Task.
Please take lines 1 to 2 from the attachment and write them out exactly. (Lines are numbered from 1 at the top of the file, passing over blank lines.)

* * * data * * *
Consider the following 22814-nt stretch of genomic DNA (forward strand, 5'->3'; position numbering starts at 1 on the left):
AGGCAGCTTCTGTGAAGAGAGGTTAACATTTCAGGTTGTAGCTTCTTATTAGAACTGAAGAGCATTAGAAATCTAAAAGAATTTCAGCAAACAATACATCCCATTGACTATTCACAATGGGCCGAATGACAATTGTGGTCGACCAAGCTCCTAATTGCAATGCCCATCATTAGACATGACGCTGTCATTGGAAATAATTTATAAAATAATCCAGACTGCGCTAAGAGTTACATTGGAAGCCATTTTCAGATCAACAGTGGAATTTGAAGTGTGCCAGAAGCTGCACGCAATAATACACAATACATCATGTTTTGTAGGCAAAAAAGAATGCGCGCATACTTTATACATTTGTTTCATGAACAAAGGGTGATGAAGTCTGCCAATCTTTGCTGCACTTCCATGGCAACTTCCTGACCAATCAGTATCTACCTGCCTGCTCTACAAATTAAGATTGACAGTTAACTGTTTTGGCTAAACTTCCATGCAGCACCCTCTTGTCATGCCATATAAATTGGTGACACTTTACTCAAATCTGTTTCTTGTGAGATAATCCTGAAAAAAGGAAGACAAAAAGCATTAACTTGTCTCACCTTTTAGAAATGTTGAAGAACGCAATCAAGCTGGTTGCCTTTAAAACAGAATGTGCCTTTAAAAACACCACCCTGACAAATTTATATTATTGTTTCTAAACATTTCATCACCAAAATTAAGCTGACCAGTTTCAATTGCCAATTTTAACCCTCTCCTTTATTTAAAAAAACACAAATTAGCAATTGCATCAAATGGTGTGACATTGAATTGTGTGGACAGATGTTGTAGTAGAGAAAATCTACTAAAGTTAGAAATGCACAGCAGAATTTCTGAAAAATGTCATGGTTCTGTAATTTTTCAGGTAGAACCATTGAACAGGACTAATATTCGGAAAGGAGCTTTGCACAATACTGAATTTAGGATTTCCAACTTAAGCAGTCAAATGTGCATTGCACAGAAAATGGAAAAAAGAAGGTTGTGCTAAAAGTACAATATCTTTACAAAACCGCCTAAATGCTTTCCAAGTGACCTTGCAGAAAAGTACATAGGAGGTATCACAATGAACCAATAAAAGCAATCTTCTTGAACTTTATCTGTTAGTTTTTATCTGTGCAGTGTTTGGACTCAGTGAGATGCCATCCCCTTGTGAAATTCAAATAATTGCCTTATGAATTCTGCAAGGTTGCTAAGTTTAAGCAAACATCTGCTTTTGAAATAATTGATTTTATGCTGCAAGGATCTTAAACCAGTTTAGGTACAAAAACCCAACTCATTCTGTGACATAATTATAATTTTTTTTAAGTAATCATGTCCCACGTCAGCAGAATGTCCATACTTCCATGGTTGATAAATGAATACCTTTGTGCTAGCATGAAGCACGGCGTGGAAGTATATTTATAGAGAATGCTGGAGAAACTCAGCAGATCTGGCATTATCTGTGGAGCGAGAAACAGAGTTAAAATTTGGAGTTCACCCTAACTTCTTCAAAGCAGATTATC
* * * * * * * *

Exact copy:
Consider the following 22814-nt stretch of genomic DNA (forward strand, 5'->3'; position numbering starts at 1 on the left):
AGGCAGCTTCTGTGAAGAGAGGTTAACATTTCAGGTTGTAGCTTCTTATTAGAACTGAAGAGCATTAGAAATCTAAAAGAATTTCAGCAAACAATACATCCCATTGACTATTCACAATGGGCCGAATGACAATTGTGGTCGACCAAGCTCCTAATTGCAATGCCCATCATTAGACATGACGCTGTCATTGGAAATAATTTATAAAATAATCCAGACTGCGCTAAGAGTTACATTGGAAGCCATTTTCAGATCAACAGTGGAATTTGAAGTGTGCCAGAAGCTGCACGCAATAATACACAATACATCATGTTTTGTAGGCAAAAAAGAATGCGCGCATACTTTATACATTTGTTTCATGAACAAAGGGTGATGAAGTCTGCCAATCTTTGCTGCACTTCCATGGCAACTTCCTGACCAATCAGTATCTACCTGCCTGCTCTACAAATTAAGATTGACAGTTAACTGTTTTGGCTAAACTTCCATGCAGCACCCTCTTGTCATGCCATATAAATTGGTGACACTTTACTCAAATCTGTTTCTTGTGAGATAATCCTGAAAAAAGGAAGACAAAAAGCATTAACTTGTCTCACCTTTTAGAAATGTTGAAGAACGCAATCAAGCTGGTTGCCTTTAAAACAGAATGTGCCTTTAAAAACACCACCCTGACAAATTTATATTATTGTTTCTAAACATTTCATCACCAAAATTAAGCTGACCAGTTTCAATTGCCAATTTTAACCCTCTCCTTTATTTAAAAAAACACAAATTAGCAATTGCATCAAATGGTGTGACATTGAATTGTGTGGACAGATGTTGTAGTAGAGAAAATCTACTAAAGTTAGAAATGCACAGCAGAATTTCTGAAAAATGTCATGGTTCTGTAATTTTTCAGGTAGAACCATTGAACAGGACTAATATTCGGAAAGGAGCTTTGCACAATACTGAATTTAGGATTTCCAACTTAAGCAGTCAAATGTGCATTGCACAGAAAATGGAAAAAAGAAGGTTGTGCTAAAAGTACAATATCTTTACAAAACCGCCTAAATGCTTTCCAAGTGACCTTGCAGAAAAGTACATAGGAGGTATCACAATGAACCAATAAAAGCAATCTTCTTGAACTTTATCTGTTAGTTTTTATCTGTGCAGTGTTTGGACTCAGTGAGATGCCATCCCCTTGTGAAATTCAAATAATTGCCTTATGAATTCTGCAAGGTTGCTAAGTTTAAGCAAACATCTGCTTTTGAAATAATTGATTTTATGCTGCAAGGATCTTAAACCAGTTTAGGTACAAAAACCCAACTCATTCTGTGACATAATTATAATTTTTTTTAAGTAATCATGTCCCACGTCAGCAGAATGTCCATACTTCCATGGTTGATAAATGAATACCTTTGTGCTAGCATGAAGCACGGCGTGGAAGTATATTTATAGAGAATGCTGGAGAAACTCAGCAGATCTGGCATTATCTGTGGAGCGAGAAACAGAGTTAAAATTTGGAGTTCACCCTAACTTCTTCAAAGCAGATTATC